6. MacArthur Health and Behaviour Questionnaire HBQ- Teacher version 2.1 - Three subscales will be used to assess teacher report of child engagement with school, peer relations and social withdrawal
Outcomes will be measured at the start of the Intervention period and again at the end of the intervention period.
Secondary outcome measures
1. Pupil’s personal experiences of being part of the Team of Life within school is measured through a brief qualitative interview with children with open questions will be conducted at the end of the Team of Life
2. Peer mentor’s experiences of supporting the delivery of Team of Life within schools is assessed through a focus group with open questions at the end of the Team of Life
3. Education staff facilitator experience of delivering the Team of Life on a weekly basis and on the observed value and difficulties of using the group-based intervention is assessed through reviewing short reflective diaries kept throughout the intervention period
Overall trial start date
Overall trial end date
Reason abandoned (if study stopped)
Participant inclusion criteria
1. Year 7 pupil
2. Deemed by the schools to be in need of extra support in the transition from primary into secondary school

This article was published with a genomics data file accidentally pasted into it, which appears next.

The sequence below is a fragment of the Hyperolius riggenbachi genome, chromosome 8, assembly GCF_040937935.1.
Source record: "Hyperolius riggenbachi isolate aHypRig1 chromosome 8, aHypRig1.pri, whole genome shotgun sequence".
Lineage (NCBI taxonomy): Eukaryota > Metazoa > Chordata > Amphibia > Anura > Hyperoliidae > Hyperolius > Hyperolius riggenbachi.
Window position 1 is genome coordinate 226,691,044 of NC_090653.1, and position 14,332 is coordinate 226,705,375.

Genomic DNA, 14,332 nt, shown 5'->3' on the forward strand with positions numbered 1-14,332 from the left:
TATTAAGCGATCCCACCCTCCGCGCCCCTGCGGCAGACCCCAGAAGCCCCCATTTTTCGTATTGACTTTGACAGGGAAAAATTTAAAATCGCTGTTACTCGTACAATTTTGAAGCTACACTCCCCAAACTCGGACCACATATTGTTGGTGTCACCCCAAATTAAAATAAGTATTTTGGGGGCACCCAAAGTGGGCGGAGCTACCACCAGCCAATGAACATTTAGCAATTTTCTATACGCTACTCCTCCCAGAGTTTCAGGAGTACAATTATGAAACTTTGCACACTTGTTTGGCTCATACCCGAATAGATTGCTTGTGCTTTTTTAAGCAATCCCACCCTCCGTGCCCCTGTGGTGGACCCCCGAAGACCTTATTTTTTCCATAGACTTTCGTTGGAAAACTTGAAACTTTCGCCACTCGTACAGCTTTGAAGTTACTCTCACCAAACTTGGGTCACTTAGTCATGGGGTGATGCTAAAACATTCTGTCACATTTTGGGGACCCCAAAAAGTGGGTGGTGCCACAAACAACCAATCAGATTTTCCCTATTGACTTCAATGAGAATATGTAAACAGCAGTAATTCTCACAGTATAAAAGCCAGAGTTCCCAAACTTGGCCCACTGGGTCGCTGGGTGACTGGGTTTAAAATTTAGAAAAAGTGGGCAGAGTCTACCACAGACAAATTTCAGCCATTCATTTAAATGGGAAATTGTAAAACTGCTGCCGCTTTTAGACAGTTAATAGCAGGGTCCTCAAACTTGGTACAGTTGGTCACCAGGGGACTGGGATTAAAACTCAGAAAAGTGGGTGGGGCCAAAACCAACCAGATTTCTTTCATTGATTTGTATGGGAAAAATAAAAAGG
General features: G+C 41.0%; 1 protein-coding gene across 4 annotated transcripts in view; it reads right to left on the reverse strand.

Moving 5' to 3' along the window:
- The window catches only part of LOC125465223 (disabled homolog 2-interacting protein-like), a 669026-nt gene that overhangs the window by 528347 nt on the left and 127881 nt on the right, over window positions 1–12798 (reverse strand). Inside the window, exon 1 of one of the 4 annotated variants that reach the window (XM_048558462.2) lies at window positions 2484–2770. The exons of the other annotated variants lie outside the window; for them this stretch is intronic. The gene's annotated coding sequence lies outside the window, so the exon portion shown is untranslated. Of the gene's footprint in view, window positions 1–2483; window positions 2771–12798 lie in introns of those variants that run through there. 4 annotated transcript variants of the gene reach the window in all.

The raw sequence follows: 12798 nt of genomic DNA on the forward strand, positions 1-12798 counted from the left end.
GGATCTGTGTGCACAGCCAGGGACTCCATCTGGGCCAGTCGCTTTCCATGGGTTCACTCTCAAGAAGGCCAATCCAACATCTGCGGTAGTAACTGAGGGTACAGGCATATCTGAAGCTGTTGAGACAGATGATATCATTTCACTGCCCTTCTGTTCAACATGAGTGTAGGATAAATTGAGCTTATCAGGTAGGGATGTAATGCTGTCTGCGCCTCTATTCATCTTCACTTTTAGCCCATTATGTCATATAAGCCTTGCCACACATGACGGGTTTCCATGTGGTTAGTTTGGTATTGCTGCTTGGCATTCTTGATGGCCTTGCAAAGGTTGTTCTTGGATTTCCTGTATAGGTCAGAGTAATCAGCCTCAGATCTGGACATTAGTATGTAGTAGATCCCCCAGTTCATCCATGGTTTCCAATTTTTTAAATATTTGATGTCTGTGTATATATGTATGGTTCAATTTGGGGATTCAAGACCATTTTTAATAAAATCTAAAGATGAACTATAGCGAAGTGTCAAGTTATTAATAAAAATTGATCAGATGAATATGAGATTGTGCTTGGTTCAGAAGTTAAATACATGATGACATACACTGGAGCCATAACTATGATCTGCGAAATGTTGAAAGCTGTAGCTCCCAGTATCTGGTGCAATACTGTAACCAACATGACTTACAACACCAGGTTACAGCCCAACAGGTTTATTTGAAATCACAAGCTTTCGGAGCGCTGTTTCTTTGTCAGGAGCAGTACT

Target number of participants
8 clusters; 4 clusters in each arm; 14 pupils in each cluster (Maximum 112) so after estimated 30% attrition there will target of 40 pupils in each arm.
Participant exclusion criteria
1. Significant special educational needs
2. Severe mental health or behavioural difficulties, which in the Head Teacher’s view would prevent participation within a group without significant individual support
Recruitment start date
Recruitment end date
Countries of recruitment
Trial participating centre
University of Liverpool
Department of Psychological Sciences
Health Education England Innovation Fund
Funding Body Type
Funding Body Subtype
Results and Publications
Publication and dissemination plan
Planned publication will be in a high-impact peer reviewed journal.
IPD Sharing plan:
The datasets generated during and/or analysed during the current study are/will be available upon request from firstname.lastname@example.org
Intention to publish date
Participant level data
Available on request
Basic results (scientific)